Shamanism is a traditional religious practice of interacting with the spirit world, usually through a state of altered consciousness, for the purposes of directing spiritual energies toward the physical world, usually for healing, divining, or seeking wisdom. Shamans usually train their whole lives to learn their practice from one or more experienced shamans in their tradition, and pass on their learning in turn. Contemporary interpretations of Indigenous shamanistic traditions are referred to as neoshamanism.
Fascinating, comprehensive, and eminently readable, this guide explores shamanism―the world's most enduring healing and religious tradition―in the light of modern medicine, psychology, neuroscience, consciousness disciplines, and religious studies.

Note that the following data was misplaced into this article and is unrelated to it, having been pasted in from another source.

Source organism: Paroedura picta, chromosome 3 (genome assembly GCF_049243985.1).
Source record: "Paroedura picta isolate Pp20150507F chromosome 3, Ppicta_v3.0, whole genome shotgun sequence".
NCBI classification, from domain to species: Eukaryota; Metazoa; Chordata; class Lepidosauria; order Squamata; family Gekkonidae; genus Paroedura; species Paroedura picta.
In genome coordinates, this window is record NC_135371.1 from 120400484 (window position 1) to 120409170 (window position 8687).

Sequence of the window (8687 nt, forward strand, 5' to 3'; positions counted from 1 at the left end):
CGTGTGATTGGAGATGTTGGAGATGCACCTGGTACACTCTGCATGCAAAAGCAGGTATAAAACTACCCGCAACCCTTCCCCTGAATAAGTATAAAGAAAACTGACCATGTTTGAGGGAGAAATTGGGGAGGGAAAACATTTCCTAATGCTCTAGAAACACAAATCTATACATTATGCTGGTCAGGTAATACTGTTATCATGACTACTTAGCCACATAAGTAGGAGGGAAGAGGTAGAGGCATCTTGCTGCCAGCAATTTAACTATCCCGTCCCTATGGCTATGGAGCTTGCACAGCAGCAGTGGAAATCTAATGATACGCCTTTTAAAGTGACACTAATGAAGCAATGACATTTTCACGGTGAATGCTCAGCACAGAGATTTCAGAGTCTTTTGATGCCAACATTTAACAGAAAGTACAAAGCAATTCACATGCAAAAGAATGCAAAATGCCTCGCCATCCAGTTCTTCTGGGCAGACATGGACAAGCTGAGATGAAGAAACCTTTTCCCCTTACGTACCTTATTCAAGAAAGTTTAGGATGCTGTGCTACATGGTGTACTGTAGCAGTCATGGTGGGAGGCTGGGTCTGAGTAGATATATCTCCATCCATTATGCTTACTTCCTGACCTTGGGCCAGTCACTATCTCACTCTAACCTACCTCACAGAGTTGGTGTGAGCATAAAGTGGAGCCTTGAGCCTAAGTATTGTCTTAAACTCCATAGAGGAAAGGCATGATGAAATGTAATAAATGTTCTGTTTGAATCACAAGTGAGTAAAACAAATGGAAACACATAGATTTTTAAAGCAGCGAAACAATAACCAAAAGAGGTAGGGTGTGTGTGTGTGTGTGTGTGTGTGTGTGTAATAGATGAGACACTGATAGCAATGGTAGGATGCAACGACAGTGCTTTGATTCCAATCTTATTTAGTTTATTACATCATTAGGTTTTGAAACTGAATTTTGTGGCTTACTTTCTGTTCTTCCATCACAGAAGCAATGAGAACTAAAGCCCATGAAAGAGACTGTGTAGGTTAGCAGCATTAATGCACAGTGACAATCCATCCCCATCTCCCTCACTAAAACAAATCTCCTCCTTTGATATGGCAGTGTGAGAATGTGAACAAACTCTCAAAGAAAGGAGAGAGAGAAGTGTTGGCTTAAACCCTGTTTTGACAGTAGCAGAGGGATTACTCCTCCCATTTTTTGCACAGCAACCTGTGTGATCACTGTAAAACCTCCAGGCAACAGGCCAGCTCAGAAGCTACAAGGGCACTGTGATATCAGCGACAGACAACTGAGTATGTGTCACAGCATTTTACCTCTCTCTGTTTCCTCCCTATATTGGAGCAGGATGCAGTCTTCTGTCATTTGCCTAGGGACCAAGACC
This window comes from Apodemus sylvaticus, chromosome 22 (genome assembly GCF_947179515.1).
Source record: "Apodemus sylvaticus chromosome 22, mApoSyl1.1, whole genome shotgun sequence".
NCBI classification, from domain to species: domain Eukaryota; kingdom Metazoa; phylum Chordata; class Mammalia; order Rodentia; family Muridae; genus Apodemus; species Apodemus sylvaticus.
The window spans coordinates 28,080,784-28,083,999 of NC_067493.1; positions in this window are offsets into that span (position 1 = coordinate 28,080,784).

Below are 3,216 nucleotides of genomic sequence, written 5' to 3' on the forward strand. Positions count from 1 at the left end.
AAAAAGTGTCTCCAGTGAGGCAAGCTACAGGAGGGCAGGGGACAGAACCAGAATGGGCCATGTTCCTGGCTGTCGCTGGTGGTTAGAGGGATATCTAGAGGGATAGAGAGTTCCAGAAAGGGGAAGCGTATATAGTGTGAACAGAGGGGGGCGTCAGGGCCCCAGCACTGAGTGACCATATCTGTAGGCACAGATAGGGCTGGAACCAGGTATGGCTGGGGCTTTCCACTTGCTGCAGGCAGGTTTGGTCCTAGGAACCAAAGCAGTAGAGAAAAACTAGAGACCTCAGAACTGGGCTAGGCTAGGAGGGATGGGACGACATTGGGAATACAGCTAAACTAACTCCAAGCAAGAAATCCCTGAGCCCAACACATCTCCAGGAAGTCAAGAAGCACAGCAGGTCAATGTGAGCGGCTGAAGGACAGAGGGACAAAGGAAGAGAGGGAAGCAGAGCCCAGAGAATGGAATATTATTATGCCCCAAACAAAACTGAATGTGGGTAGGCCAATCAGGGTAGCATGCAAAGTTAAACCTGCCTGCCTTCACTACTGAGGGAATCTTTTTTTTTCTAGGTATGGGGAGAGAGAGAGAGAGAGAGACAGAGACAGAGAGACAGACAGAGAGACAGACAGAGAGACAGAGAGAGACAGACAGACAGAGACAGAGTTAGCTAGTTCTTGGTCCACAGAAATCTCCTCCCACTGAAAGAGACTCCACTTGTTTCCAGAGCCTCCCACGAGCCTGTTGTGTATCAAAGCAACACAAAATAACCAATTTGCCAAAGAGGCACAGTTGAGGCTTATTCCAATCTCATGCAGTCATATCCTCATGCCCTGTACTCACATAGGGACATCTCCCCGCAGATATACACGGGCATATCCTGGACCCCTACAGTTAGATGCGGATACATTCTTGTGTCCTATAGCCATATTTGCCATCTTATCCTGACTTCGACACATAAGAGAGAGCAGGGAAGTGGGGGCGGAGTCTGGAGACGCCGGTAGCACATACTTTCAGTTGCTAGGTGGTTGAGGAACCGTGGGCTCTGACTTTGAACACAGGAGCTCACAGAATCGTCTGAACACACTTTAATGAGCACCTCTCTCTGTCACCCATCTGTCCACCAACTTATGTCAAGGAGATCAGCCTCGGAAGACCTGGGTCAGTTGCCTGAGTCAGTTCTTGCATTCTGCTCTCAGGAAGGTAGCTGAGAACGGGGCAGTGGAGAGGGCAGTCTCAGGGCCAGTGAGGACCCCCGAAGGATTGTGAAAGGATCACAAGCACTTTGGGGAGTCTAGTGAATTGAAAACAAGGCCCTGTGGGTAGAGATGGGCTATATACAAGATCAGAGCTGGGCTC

In this “masterwork of an authentic spirit person” (Thomas Berry), Buddhist teacher and anthropologist Joan Halifax Roshi delves into “the fruitful darkness”—the shadow side of being, found in the root truths of Native religions, the fecundity of nature, and the stillness of meditation.